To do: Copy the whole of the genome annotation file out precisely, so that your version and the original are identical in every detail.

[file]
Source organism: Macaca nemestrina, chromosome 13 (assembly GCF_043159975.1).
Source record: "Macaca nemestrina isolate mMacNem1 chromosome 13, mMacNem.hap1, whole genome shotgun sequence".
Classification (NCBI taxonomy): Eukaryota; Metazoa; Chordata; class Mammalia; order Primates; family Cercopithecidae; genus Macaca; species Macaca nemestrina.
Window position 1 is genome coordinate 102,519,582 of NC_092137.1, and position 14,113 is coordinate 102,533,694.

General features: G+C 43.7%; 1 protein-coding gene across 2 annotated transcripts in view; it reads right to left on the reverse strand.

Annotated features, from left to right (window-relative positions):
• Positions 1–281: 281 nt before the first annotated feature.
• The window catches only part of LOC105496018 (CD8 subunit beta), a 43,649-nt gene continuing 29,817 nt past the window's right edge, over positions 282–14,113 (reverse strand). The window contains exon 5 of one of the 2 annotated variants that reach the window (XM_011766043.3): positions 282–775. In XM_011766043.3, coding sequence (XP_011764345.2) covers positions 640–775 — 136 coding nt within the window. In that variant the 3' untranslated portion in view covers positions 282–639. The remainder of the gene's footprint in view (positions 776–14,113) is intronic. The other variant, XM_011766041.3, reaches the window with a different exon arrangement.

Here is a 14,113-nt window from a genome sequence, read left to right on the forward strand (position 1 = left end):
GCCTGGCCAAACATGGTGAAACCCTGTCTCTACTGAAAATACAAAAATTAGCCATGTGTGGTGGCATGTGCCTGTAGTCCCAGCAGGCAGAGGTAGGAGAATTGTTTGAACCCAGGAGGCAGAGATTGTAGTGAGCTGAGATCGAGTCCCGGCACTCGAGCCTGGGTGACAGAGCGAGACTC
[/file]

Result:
Source organism: Macaca nemestrina, chromosome 13 (assembly GCF_043159975.1).
Source record: "Macaca nemestrina isolate mMacNem1 chromosome 13, mMacNem.hap1, whole genome shotgun sequence".
Classification (NCBI taxonomy): Eukaryota; Metazoa; Chordata; class Mammalia; order Primates; family Cercopithecidae; genus Macaca; species Macaca nemestrina.
Window position 1 is genome coordinate 102,519,582 of NC_092137.1, and position 14,113 is coordinate 102,533,694.

General features: G+C 43.7%; 1 protein-coding gene across 2 annotated transcripts in view; it reads right to left on the reverse strand.

Annotated features, from left to right (window-relative positions):
• Positions 1–281: 281 nt before the first annotated feature.
• The window catches only part of LOC105496018 (CD8 subunit beta), a 43,649-nt gene continuing 29,817 nt past the window's right edge, over positions 282–14,113 (reverse strand). The window contains exon 5 of one of the 2 annotated variants that reach the window (XM_011766043.3): positions 282–775. In XM_011766043.3, coding sequence (XP_011764345.2) covers positions 640–775 — 136 coding nt within the window. In that variant the 3' untranslated portion in view covers positions 282–639. The remainder of the gene's footprint in view (positions 776–14,113) is intronic. The other variant, XM_011766041.3, reaches the window with a different exon arrangement.

Here is a 14,113-nt window from a genome sequence, read left to right on the forward strand (position 1 = left end):
GCCTGGCCAAACATGGTGAAACCCTGTCTCTACTGAAAATACAAAAATTAGCCATGTGTGGTGGCATGTGCCTGTAGTCCCAGCAGGCAGAGGTAGGAGAATTGTTTGAACCCAGGAGGCAGAGATTGTAGTGAGCTGAGATCGAGTCCCGGCACTCGAGCCTGGGTGACAGAGCGAGACTC